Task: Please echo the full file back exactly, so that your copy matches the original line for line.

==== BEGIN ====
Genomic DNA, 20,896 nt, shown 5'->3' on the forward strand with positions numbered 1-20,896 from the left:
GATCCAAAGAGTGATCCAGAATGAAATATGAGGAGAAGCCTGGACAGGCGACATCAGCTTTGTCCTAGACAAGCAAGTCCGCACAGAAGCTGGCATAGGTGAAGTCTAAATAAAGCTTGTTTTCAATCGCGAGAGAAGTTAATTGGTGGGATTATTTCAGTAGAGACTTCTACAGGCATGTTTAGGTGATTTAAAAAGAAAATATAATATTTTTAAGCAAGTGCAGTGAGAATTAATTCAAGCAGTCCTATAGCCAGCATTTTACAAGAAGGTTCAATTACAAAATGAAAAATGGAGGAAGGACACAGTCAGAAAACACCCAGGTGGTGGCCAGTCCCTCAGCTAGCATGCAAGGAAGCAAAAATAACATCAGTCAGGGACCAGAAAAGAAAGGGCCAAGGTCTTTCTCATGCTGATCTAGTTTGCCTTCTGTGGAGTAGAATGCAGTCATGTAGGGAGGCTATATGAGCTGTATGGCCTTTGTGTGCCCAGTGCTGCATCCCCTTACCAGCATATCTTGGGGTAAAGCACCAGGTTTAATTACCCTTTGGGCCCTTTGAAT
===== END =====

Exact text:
Genomic DNA, 20,896 nt, shown 5'->3' on the forward strand with positions numbered 1-20,896 from the left:
GATCCAAAGAGTGATCCAGAATGAAATATGAGGAGAAGCCTGGACAGGCGACATCAGCTTTGTCCTAGACAAGCAAGTCCGCACAGAAGCTGGCATAGGTGAAGTCTAAATAAAGCTTGTTTTCAATCGCGAGAGAAGTTAATTGGTGGGATTATTTCAGTAGAGACTTCTACAGGCATGTTTAGGTGATTTAAAAAGAAAATATAATATTTTTAAGCAAGTGCAGTGAGAATTAATTCAAGCAGTCCTATAGCCAGCATTTTACAAGAAGGTTCAATTACAAAATGAAAAATGGAGGAAGGACACAGTCAGAAAACACCCAGGTGGTGGCCAGTCCCTCAGCTAGCATGCAAGGAAGCAAAAATAACATCAGTCAGGGACCAGAAAAGAAAGGGCCAAGGTCTTTCTCATGCTGATCTAGTTTGCCTTCTGTGGAGTAGAATGCAGTCATGTAGGGAGGCTATATGAGCTGTATGGCCTTTGTGTGCCCAGTGCTGCATCCCCTTACCAGCATATCTTGGGGTAAAGCACCAGGTTTAATTACCCTTTGGGCCCTTTGAAT